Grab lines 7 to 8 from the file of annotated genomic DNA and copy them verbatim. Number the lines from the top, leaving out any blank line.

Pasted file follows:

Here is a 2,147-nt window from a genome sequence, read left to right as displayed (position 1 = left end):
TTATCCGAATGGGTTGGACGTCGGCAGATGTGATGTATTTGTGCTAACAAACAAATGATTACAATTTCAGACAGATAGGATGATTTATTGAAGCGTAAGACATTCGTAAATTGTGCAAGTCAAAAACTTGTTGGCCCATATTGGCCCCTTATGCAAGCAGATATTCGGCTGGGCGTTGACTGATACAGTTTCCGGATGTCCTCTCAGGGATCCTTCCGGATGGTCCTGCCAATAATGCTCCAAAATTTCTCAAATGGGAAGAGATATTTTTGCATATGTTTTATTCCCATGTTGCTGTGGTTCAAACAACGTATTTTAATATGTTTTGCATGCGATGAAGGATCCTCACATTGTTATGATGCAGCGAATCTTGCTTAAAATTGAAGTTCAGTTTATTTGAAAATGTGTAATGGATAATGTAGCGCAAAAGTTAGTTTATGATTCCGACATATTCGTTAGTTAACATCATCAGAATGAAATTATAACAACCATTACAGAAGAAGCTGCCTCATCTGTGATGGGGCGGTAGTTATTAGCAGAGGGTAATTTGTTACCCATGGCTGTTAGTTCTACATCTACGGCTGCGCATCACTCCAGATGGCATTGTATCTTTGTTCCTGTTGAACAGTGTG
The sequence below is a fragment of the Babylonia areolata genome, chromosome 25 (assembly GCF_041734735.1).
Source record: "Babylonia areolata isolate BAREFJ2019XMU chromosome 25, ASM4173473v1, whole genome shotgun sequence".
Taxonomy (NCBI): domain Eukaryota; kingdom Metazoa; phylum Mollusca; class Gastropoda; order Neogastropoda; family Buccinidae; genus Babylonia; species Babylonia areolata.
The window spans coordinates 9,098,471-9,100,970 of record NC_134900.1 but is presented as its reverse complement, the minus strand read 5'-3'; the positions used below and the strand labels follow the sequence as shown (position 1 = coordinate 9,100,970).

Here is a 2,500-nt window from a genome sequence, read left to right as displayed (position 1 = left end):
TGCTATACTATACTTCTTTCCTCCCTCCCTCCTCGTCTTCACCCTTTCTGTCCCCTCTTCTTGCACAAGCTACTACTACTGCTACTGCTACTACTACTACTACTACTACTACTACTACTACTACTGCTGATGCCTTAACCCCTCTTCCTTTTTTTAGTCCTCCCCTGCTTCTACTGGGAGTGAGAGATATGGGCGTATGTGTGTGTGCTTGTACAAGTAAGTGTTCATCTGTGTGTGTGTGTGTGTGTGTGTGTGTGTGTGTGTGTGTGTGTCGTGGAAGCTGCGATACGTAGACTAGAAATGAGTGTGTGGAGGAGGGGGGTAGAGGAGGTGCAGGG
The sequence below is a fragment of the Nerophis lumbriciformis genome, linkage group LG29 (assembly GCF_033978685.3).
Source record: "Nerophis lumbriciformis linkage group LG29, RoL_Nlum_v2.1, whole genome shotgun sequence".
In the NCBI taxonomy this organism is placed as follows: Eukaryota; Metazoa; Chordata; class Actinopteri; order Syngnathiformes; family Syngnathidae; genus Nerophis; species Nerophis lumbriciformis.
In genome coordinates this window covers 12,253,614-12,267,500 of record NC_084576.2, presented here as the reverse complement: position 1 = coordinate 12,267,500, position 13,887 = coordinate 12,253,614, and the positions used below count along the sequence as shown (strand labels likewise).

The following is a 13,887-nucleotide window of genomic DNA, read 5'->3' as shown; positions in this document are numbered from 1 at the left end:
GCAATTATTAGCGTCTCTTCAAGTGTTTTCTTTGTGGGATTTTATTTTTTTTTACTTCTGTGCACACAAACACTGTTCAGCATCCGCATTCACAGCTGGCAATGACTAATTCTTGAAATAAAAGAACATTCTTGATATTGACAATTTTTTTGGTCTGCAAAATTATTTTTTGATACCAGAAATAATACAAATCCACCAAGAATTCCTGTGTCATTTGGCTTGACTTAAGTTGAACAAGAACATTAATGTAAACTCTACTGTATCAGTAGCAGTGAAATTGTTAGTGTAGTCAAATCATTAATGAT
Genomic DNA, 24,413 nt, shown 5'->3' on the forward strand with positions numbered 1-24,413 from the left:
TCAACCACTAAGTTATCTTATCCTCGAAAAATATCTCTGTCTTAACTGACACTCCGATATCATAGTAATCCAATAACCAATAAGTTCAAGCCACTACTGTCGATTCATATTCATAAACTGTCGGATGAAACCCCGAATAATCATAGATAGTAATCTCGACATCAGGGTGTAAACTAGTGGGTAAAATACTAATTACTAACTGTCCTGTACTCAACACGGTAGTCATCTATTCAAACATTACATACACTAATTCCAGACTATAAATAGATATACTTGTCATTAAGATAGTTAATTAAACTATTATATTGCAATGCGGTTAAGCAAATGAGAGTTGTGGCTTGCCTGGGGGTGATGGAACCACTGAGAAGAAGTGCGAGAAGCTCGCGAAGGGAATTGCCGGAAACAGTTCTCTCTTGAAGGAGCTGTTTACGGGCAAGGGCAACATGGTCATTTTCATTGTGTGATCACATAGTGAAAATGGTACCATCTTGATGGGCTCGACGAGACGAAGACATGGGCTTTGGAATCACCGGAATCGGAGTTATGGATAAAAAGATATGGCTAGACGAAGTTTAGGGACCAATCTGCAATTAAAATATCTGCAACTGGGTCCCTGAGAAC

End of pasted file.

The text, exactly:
Here is a 2,500-nt window from a genome sequence, read left to right as displayed (position 1 = left end):
TGCTATACTATACTTCTTTCCTCCCTCCCTCCTCGTCTTCACCCTTTCTGTCCCCTCTTCTTGCACAAGCTACTACTACTGCTACTGCTACTACTACTACTACTACTACTACTACTACTACTACTGCTGATGCCTTAACCCCTCTTCCTTTTTTTAGTCCTCCCCTGCTTCTACTGGGAGTGAGAGATATGGGCGTATGTGTGTGTGCTTGTACAAGTAAGTGTTCATCTGTGTGTGTGTGTGTGTGTGTGTGTGTGTGTGTGTGTGTGTGTCGTGGAAGCTGCGATACGTAGACTAGAAATGAGTGTGTGGAGGAGGGGGGTAGAGGAGGTGCAGGG